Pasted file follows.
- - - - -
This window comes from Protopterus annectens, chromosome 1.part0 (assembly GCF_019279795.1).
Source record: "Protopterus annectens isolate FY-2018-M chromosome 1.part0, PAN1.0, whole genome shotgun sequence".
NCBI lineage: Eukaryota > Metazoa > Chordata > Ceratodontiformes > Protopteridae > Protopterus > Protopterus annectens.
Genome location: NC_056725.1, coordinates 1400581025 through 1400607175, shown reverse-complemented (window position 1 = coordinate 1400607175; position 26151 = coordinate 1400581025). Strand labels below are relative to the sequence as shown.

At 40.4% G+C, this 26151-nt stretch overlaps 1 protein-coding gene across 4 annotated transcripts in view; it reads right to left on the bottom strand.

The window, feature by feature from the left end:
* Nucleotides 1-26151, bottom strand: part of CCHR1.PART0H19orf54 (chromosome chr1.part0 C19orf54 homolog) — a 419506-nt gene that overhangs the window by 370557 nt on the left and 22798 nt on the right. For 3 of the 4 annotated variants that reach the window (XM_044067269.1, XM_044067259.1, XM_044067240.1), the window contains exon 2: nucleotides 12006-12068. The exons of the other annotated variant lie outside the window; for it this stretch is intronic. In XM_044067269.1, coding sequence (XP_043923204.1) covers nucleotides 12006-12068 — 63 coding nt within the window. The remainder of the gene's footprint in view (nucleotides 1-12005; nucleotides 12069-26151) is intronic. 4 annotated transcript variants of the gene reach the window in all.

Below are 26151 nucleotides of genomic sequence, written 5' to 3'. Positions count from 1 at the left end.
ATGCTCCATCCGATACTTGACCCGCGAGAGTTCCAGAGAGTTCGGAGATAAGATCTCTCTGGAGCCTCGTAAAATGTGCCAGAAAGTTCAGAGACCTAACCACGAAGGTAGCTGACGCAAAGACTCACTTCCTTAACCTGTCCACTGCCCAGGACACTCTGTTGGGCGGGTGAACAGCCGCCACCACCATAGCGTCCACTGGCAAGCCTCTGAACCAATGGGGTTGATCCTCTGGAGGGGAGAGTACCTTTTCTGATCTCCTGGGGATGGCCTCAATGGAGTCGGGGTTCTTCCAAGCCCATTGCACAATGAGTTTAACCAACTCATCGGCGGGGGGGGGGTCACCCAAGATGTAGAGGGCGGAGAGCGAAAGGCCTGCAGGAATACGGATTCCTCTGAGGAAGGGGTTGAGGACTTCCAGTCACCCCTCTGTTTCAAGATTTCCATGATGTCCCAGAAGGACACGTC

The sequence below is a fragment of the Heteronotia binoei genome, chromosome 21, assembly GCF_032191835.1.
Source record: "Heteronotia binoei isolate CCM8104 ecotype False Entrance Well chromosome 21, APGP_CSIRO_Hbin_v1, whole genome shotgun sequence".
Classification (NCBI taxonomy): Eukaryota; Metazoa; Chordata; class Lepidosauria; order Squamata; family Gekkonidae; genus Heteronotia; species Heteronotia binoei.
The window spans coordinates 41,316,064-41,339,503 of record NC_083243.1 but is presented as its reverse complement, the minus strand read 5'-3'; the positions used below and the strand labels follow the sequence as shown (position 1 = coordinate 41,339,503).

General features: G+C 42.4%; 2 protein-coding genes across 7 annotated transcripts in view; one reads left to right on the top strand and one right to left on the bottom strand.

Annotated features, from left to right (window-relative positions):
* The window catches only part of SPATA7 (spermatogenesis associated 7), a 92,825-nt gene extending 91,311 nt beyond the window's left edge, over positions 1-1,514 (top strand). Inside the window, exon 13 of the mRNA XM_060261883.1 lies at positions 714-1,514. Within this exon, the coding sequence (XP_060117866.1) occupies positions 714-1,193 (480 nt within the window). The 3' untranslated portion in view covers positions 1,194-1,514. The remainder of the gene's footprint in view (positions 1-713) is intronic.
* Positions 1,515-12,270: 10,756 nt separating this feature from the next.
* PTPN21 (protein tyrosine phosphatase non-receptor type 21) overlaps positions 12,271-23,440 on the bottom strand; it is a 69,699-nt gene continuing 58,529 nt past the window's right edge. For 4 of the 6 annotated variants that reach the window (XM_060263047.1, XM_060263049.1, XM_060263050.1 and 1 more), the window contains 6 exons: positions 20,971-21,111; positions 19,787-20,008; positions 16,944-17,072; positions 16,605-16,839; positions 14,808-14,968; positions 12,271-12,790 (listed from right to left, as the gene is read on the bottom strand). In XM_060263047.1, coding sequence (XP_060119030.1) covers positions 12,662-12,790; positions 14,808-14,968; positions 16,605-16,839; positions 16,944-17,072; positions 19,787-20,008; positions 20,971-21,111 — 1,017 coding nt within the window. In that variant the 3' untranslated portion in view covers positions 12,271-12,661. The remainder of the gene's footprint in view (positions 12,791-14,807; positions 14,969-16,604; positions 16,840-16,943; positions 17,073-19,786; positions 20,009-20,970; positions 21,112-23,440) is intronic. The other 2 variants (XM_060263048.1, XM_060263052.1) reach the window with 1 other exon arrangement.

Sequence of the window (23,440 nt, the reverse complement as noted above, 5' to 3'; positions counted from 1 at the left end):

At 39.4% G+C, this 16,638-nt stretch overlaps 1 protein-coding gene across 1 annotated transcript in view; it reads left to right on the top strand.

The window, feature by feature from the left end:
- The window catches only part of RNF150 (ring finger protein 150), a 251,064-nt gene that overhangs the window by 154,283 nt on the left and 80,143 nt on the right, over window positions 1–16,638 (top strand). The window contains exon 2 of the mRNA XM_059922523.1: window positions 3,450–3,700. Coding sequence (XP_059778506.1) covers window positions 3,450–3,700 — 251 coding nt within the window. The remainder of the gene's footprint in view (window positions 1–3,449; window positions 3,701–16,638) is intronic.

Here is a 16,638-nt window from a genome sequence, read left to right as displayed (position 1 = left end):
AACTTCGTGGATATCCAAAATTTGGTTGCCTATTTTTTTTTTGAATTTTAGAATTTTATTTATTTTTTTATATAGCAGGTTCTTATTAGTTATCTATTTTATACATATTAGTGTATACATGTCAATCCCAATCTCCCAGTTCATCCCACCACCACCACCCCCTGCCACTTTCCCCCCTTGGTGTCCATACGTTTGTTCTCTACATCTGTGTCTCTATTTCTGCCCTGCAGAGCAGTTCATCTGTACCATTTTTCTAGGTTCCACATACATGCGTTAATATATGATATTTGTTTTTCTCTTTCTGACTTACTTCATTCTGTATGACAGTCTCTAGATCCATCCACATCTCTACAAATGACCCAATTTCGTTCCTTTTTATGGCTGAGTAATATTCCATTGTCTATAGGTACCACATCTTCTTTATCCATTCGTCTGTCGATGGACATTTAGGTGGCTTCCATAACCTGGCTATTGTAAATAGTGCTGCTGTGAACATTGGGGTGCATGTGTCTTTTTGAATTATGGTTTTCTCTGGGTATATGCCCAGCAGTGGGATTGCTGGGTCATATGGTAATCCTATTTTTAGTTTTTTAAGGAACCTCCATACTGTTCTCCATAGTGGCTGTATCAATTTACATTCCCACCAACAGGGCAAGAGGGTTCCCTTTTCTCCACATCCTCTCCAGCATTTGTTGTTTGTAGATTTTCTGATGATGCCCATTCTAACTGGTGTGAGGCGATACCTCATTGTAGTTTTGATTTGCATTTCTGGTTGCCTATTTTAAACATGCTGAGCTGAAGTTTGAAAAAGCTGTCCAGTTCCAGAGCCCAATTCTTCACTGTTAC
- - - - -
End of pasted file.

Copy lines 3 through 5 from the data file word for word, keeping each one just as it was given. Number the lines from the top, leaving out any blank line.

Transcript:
NCBI lineage: Eukaryota > Metazoa > Chordata > Ceratodontiformes > Protopteridae > Protopterus > Protopterus annectens.
Genome location: NC_056725.1, coordinates 1400581025 through 1400607175, shown reverse-complemented (window position 1 = coordinate 1400607175; position 26151 = coordinate 1400581025). Strand labels below are relative to the sequence as shown.

At 40.4% G+C, this 26151-nt stretch overlaps 1 protein-coding gene across 4 annotated transcripts in view; it reads right to left on the bottom strand.